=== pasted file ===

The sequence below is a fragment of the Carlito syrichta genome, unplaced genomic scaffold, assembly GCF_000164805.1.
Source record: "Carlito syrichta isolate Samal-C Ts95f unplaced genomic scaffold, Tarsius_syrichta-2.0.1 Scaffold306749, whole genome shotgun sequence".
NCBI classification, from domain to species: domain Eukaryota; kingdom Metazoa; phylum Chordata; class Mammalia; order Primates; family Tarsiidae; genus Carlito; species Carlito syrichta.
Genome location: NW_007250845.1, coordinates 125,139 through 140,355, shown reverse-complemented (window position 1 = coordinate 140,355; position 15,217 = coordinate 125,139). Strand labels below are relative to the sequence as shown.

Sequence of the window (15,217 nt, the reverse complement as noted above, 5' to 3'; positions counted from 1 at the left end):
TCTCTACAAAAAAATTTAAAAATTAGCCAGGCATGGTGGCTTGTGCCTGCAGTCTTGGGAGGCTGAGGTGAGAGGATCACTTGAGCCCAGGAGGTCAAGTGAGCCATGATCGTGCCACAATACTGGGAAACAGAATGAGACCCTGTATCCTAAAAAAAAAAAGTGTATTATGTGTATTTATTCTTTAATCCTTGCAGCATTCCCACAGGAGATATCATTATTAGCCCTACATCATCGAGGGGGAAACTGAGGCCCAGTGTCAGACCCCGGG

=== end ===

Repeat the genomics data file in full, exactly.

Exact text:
The sequence below is a fragment of the Carlito syrichta genome, unplaced genomic scaffold, assembly GCF_000164805.1.
Source record: "Carlito syrichta isolate Samal-C Ts95f unplaced genomic scaffold, Tarsius_syrichta-2.0.1 Scaffold306749, whole genome shotgun sequence".
NCBI classification, from domain to species: domain Eukaryota; kingdom Metazoa; phylum Chordata; class Mammalia; order Primates; family Tarsiidae; genus Carlito; species Carlito syrichta.
Genome location: NW_007250845.1, coordinates 125,139 through 140,355, shown reverse-complemented (window position 1 = coordinate 140,355; position 15,217 = coordinate 125,139). Strand labels below are relative to the sequence as shown.

Sequence of the window (15,217 nt, the reverse complement as noted above, 5' to 3'; positions counted from 1 at the left end):
TCTCTACAAAAAAATTTAAAAATTAGCCAGGCATGGTGGCTTGTGCCTGCAGTCTTGGGAGGCTGAGGTGAGAGGATCACTTGAGCCCAGGAGGTCAAGTGAGCCATGATCGTGCCACAATACTGGGAAACAGAATGAGACCCTGTATCCTAAAAAAAAAAAGTGTATTATGTGTATTTATTCTTTAATCCTTGCAGCATTCCCACAGGAGATATCATTATTAGCCCTACATCATCGAGGGGGAAACTGAGGCCCAGTGTCAGACCCCGGG